Saturday, October 27, 2012

Saturday Gift Post--Thanksgiving Stuff.

It's coming to the last few days of Halloween and that means we have to have the next holiday staged in the store. Anne is actually putting up our first Christmas stuff display for the season (excluding boxed cards, which have been out already). Don't worry, we're not decorating or anything, but we do find that with everyone else putting out stuff earlier and earlier, the budget could be exhausted with a lot of our customers before they see our stuff.

But of course in between Halloween and Christmas is Thanksgiving, and while it's not an enormous gift-giving holiday, there's a bit of interesting stuff, especially for tabletop decor and gifts for the folks hosting the celebration. We sold out of the crow tealight holders on the Halloween table, so I'm hoping that these similar turkey-themed ones from Tag will also sell through.

We're consolidating the Thanksgiving merchandise with the fall forest items that were towards the back of the store. Early sellers were anything with a fox or raccoon on it. We also had animal themed dishtowels that completely sold through, and we're almost out of "foxy fall" napkins. I spent some time on the phone for a customer trying to figure out if somebody else was stocking them. Once again, I've now got a similar design with the added turkeys to signify Thanksgiving.

These corn cob candles have been in the Tag catalog for years, so they must continue to do well. We've already sold a couple. Good thing I didn't bring in the apple collection this year. Apparently harvests in this area have been down 90%. Sigh. We also brought in some fall-hued glass bottles. And we have some slate coasters with wheat and turkey motifs.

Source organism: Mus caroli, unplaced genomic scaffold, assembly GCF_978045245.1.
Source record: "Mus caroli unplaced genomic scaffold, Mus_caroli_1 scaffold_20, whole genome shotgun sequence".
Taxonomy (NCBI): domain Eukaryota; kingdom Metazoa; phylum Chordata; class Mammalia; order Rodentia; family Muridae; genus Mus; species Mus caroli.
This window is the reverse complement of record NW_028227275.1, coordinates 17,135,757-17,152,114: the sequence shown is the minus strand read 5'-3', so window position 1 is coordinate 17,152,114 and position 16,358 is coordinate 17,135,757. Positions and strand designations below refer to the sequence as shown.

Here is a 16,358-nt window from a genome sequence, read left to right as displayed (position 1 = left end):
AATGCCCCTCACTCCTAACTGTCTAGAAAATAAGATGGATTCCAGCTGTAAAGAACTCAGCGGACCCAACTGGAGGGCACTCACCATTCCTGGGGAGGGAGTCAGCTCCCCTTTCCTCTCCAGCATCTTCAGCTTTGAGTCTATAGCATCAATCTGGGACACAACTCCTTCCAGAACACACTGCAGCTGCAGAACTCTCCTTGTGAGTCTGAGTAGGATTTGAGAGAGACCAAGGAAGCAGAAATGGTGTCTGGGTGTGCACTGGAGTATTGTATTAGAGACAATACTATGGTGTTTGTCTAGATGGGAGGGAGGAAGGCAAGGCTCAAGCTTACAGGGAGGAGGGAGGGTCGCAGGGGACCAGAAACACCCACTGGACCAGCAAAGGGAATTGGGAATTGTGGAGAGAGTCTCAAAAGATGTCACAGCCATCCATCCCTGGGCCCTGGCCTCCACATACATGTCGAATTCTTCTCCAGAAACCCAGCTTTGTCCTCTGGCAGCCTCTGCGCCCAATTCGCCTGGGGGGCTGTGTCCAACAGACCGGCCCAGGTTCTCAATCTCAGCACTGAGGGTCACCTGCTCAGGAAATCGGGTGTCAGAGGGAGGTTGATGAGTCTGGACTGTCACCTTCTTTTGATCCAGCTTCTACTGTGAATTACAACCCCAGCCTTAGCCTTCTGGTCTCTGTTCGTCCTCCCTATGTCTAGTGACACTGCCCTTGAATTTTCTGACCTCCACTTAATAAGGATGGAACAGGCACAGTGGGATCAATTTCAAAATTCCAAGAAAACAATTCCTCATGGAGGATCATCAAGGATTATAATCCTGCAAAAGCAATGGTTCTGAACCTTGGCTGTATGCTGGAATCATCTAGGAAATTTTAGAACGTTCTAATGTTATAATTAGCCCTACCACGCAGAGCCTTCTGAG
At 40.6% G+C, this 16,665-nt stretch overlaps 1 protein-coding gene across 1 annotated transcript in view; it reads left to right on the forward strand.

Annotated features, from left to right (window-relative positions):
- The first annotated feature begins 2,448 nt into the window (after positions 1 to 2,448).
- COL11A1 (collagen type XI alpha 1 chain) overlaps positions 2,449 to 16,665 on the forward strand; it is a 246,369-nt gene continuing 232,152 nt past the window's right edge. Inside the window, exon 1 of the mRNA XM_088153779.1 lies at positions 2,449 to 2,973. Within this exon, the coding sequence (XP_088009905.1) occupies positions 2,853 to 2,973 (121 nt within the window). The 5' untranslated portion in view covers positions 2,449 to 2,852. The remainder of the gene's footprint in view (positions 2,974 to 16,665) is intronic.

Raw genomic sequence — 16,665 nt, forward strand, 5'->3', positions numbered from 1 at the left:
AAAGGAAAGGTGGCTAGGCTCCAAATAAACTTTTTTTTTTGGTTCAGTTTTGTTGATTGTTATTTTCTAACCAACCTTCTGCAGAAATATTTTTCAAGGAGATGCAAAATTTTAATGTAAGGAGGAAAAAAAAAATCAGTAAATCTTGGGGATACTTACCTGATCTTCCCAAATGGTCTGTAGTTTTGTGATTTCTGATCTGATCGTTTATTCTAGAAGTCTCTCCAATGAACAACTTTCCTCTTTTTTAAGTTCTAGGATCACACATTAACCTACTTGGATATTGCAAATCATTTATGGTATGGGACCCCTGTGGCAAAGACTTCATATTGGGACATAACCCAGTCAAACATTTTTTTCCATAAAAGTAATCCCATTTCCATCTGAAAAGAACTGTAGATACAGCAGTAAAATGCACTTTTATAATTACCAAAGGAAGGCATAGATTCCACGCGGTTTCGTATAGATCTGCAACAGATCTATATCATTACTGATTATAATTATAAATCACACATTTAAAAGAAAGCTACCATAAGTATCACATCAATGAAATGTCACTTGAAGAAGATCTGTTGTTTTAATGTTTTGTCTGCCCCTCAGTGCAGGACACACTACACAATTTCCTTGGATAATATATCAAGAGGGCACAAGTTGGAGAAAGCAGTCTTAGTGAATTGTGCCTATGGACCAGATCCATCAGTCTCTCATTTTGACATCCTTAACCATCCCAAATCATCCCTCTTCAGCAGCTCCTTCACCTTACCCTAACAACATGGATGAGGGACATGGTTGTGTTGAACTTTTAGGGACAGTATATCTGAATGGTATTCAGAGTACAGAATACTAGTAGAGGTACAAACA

And finally, there are a few books that are appropriate for the table. Cozy mystery series that focus on food or holidays eventually get around to a Thanksgiving setting. They are usually paperback originals, but not always. There's Isis Crawford's A Catered Thanksgiving (Kensington), for example, where the killer is hiding a cornucopia of secrets.

And then there's often a cookbook. In Thanksgiving: How to Cook it Well (Random House), former New York Times restaurant critic offers his take. Christopher Kimball and Gabrielle Hamilton both over praise. From the former: "The charm of Sam Sifton’s Thanksgiving is that he proposes that home cooks treat this culinary Olympics like any other dinner party-—don’t panic, deconstruct your tasks into bite-size pieces, and conquer that fear of failure."

No comments: